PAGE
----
sean-kelly-project-runway-rainway-dressThis is the first and probably last time I’m going to blog about an episode of Project Runway, but I woke up this morning with some thoughts and I wanted to share them. I got home from my new job at midnight last night. I am discovering there are things I love and hate about working evenings again, one thing I love is that drive home from DTLA along 3rd Street. Quiet in parts and bustling in others, I notice something new, a gorgeous old apartment complex or a street studded with palm trees, on every trip. And anytime LA isn’t stop and start traffic feels like a luxury.

Now let me just say, if you haven’t seen the finale yet, spoiler alert, I am going to talk about the outcome and my take on it. So, if you haven’t seen it yet and are planning to be surprised when you watch it, don’t read any further.

I had not watched Project Runway for a couple of seasons. I loved it for years, but somewhere along the way, I lost interest. When I started watching this season, I only half watched it. I fast-forwarded through most of the work sessions, played on my phone while watching the rest. But at some point this season, I became invested. By the time it was down to the final four, I loved every one of the final four. They were my final four. I even appreciate that this season had a captivating and pretty villain: narcissistic, ungracious Korina.

In my humble opinion, the right person won. Besides being really, really cute, Sean’s fashion week runway show had the best looks, in my humble opinion. (Note to self, please don’t act like you know how to talk about fashion, you don’t.) I did love the story of his collection and I loved the fringe. I couldn’t get over the way these pieces moved on the runway. Beautiful. So when they called his name, I felt like the judges made the right choice.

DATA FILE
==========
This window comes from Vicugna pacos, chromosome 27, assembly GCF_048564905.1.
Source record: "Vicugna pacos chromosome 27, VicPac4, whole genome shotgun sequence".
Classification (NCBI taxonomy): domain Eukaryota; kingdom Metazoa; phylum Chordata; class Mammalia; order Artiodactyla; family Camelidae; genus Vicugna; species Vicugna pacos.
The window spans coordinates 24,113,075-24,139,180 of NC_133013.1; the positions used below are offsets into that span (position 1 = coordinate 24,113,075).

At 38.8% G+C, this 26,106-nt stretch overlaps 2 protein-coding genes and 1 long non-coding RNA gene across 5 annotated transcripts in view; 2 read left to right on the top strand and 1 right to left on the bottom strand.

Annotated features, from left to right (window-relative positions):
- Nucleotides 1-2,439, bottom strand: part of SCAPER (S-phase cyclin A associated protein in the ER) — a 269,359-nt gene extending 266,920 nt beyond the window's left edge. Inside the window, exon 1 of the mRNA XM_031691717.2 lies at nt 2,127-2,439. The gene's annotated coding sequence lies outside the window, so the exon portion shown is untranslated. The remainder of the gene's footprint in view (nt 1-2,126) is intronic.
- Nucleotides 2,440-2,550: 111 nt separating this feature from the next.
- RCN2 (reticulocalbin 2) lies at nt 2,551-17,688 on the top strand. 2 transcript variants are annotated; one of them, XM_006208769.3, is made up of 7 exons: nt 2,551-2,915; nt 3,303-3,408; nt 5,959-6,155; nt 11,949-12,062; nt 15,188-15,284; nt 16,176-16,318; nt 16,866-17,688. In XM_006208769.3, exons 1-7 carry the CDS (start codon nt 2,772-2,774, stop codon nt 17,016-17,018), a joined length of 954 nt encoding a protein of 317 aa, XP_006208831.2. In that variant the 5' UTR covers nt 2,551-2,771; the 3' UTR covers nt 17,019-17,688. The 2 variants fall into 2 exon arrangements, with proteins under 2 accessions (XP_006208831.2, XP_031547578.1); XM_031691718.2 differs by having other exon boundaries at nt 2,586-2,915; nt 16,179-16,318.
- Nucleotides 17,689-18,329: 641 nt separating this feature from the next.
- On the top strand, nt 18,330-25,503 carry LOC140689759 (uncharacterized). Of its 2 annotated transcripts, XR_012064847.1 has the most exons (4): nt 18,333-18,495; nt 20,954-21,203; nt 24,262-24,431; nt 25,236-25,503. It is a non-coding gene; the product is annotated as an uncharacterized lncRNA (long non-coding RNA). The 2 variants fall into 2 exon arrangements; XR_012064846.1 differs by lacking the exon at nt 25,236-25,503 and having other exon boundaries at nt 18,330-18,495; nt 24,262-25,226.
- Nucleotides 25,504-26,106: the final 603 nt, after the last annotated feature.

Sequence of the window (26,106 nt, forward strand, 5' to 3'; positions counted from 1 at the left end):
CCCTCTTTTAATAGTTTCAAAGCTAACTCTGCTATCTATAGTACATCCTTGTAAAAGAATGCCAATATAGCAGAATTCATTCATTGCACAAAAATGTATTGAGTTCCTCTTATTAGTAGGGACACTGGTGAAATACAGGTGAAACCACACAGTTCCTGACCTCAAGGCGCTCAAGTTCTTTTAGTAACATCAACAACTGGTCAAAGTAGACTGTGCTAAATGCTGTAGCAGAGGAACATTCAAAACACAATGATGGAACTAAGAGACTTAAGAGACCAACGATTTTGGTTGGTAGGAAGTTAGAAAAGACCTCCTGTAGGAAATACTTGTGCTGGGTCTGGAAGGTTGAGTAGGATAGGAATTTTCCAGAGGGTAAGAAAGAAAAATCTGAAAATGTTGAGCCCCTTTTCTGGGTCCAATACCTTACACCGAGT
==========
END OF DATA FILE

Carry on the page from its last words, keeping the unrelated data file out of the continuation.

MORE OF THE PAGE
Now, I think we all knew Char wasn’t going to win, but I have to say, if I could have picked anyone to be in the fourth spot, it would have to be her. And every time, the producers showed Tim Gunn and Char sitting in a park talking, whether in Rome or New York, I’m sorry, it was the best thing about the series. I want to pitch to Lifetime a show called “Tim and Char Sitting on a Park Bench, Just Talking.” I loved the visceral connection Tim had with Char and there was something about that visit to Detroit, meeting her family, seeing what she has overcome, that made us root for her even more. Also, she handled Korina’s nastiness with graciousness (can’t wait for next week’s reunion episode) and I love it when contestants trim down a little between the season and the finale. Char had a great season. And by the way, Char, I loved the turquoise dress and I was glad to see it on the runway.

As I was driving home last night, thinking about the finale ahead. I asked myself if I wanted Kini or Sean to win. I just loved Kini, I feel like he’s the Hawaiian me, except that I can’t sew, fast or slow. Some of my favorite looks all season were from him. Of course, for me, fashion is only part of it. First of all, I’m a sucker for proud parents, especially a proud dad. Every time, the camera fell on Mr. Zamora, you could just see how much he loved and believed in Kini. Seriously, I’m tearing up right now just thinking about it. And then last night, after he came in 3rd and his aunt sang the chant to him, and the way his family gathered around him to comfort him, but also express their pride, it was a beautiful moment. Kini, you were my favorite.